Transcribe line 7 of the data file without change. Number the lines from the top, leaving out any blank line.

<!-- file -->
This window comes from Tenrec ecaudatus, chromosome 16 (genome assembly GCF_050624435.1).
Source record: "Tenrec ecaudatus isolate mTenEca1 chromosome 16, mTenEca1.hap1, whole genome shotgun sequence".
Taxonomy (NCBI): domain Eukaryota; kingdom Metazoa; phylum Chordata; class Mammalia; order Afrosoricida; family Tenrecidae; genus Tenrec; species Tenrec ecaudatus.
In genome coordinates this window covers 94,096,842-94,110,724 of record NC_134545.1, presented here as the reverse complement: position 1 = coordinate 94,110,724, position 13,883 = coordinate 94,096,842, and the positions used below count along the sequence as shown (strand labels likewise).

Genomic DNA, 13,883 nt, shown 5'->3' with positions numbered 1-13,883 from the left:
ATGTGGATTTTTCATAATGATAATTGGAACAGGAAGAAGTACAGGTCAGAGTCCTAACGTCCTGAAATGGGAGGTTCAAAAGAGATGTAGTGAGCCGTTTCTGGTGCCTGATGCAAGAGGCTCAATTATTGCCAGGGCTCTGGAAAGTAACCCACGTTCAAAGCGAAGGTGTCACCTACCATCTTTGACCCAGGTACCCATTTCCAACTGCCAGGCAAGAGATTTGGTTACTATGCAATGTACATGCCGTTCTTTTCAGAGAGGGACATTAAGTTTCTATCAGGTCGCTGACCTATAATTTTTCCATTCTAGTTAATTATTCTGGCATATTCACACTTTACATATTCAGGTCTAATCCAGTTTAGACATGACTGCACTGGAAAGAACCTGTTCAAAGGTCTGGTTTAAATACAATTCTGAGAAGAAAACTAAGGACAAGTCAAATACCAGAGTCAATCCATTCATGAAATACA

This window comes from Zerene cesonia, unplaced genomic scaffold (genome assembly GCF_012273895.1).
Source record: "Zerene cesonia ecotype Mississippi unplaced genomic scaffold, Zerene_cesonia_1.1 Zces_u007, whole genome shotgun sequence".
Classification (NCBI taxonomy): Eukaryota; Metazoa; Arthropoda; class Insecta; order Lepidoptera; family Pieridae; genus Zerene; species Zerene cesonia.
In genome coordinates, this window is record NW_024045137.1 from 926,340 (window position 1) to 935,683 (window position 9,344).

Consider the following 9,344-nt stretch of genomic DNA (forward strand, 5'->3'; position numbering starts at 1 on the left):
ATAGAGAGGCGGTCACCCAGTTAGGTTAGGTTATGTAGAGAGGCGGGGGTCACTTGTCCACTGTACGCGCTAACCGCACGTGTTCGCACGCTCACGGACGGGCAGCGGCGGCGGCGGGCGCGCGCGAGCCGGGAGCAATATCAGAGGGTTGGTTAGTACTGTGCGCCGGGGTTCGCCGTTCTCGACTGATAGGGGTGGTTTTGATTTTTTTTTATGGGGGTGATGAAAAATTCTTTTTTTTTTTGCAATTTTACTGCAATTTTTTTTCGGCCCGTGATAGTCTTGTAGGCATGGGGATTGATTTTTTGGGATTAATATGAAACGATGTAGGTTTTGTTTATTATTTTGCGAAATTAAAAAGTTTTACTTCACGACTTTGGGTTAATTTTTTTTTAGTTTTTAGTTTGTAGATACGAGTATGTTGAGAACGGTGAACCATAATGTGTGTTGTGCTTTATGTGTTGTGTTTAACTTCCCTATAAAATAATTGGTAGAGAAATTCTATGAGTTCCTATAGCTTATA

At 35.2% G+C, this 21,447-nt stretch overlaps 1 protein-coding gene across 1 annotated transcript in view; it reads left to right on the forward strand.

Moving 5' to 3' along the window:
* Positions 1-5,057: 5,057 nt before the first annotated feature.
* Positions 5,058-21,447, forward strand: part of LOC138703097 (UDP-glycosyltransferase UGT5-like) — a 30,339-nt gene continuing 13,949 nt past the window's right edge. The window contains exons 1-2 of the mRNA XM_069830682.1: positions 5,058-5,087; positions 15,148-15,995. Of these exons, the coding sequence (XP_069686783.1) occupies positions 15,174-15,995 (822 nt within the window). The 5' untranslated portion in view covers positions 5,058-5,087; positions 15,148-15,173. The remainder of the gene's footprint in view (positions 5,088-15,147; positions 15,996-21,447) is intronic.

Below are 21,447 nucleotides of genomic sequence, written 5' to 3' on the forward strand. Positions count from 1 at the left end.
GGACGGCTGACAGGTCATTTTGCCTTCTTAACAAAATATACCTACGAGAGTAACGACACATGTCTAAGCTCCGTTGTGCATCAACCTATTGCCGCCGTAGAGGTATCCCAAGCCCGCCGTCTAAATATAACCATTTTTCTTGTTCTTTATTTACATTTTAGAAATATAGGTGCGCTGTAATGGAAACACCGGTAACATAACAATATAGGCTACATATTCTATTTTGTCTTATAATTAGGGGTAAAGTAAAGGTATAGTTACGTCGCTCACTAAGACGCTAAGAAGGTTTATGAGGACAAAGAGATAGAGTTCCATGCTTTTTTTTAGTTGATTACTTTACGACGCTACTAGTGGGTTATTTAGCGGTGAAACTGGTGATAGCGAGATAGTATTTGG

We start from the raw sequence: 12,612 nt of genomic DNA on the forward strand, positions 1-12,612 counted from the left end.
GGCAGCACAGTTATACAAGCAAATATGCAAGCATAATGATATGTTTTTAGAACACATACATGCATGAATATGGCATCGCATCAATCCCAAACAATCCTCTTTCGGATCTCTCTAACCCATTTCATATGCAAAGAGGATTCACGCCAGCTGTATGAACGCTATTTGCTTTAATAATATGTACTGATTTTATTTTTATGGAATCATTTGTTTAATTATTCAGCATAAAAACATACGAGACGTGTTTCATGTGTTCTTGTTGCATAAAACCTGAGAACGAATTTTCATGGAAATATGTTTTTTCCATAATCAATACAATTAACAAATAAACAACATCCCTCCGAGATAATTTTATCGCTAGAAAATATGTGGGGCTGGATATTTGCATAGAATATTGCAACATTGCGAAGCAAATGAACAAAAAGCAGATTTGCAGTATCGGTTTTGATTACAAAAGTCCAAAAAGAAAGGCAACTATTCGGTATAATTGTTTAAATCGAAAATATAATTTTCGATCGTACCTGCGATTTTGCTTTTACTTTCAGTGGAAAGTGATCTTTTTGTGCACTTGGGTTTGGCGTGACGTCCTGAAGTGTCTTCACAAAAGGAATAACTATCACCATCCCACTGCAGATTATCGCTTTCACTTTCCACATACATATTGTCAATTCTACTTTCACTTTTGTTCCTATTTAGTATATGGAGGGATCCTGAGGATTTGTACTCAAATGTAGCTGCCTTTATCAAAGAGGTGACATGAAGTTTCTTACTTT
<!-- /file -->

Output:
This window comes from Zerene cesonia, unplaced genomic scaffold (genome assembly GCF_012273895.1).